thanks and please-- serious answers only.
I am in the same position you are in. I am doing a co-op for my mechanical engineering at a manufacturing place doing mostly CAD. I for one do not want to do CAD work in the future, well not alot of it, and i really hate manufacturing. I want to do work in alternative energies such as wind power and solar power.
My advice would be to maintain a good relationship with your bosses and advisors. Make sure your work is always done precisely. Make sure you get along good with everyone and just show them your personality.
Your internship isnt always about the actual work you do. Future employers are very interested in how you get along with people and the relationships you can build with your co-workers. Your boss or bosses at your internship will be able to give you good references for future jobs. If your boss is ever asked about you, they will have good things to say about you.
Dont worry too much about how the job you are doing now isnt what you want to do. You will not be labeled for what you are doing now since it is an internship and such. When you are trying to get your first job, they will just be interested in the fact that you have actual work experience.
There are ALOT of schools that do not require their students to do internships or co-ops. Just having that work experience at that company shows them that you can handle your job and that the company liked you and thought you did such good work to keep you there.
Stay with the job if you like it so much. It also looks good that you stayed there that long.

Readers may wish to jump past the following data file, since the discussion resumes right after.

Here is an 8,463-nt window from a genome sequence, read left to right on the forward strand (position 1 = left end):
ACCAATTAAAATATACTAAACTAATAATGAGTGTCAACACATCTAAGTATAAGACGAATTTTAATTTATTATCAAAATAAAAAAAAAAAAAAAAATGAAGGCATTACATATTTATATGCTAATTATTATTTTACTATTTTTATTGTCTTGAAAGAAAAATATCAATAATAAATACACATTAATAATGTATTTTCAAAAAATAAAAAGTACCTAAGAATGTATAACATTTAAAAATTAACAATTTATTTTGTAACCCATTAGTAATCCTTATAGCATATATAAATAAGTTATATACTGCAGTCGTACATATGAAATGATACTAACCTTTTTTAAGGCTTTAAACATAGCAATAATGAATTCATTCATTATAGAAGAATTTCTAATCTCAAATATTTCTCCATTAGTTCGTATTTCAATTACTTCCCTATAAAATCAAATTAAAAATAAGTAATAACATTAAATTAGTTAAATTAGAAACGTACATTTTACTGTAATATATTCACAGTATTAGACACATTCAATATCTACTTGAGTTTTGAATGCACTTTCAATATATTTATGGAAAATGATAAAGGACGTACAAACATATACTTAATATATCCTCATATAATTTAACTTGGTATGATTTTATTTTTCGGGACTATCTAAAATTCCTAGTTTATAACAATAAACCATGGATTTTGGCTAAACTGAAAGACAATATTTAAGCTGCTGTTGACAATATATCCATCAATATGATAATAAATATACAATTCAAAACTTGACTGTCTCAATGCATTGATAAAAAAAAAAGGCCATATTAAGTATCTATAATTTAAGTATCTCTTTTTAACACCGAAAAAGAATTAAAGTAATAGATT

DROP this one...My job was handed to me so i didnt need an internship...but a lot of my friend esp the ones who major in Phyc. have jobs that dont pay crap. Unless you are planning to become a doctor or continue on to get a masters or high you choose an awful major. you're best bet is to find an intership that has somethign to do with your major and learn as much in you field as possible.
Talk to the people at the organization, and your counselor at your college/university. Tell them your concerns, tell them why you decided to intern at the organization. If you believe strongly in your self and the organization that you are interning Im sure that you can work something out.
You are getting good life experience, which is something you do need, but ask them if theres something you can do more suited to your major.
Make sure its legal in your area as well. I know it most likely is but in some places its actually considered illegal for a non-licensed person to provide counseling.
I think im understanding that this organization provides counseling and outreach to some demographic.
Stick with it if you can, i think it looks great to stay with a internship long term. Communicate your desires, im sure that together (you, your counselor, and the organization) can work something out that suits everyone.
Watch for opportunities to do more outreach. You don't say what area the nonprofit operates in - is it substance abuse, or religious, or a volunteer agency like United Way, for example. But say it's a religious organization of some sort. Since you're a student, you're probably not allowed to practice without the supervision of a licensed psychologist. But maybe you can find some low-cost psychological counseling in your community, and set up a referral system between your group and them.
Treat this like a project - do the preliminary research to see if anything is available, set up a plan, find someone who may need counseling, and do a small-scale test to see if it works. If you only have one semester left, you won't have time to implement a big program. But you can show that you are a self-starter, a hard worker, and can successfully implement a project of your own design. It's hard to ask for any more than that from an internship.
This article contents is post by this website user, EduQnA.com doesn't promise its accuracy.
More Questions & Answers...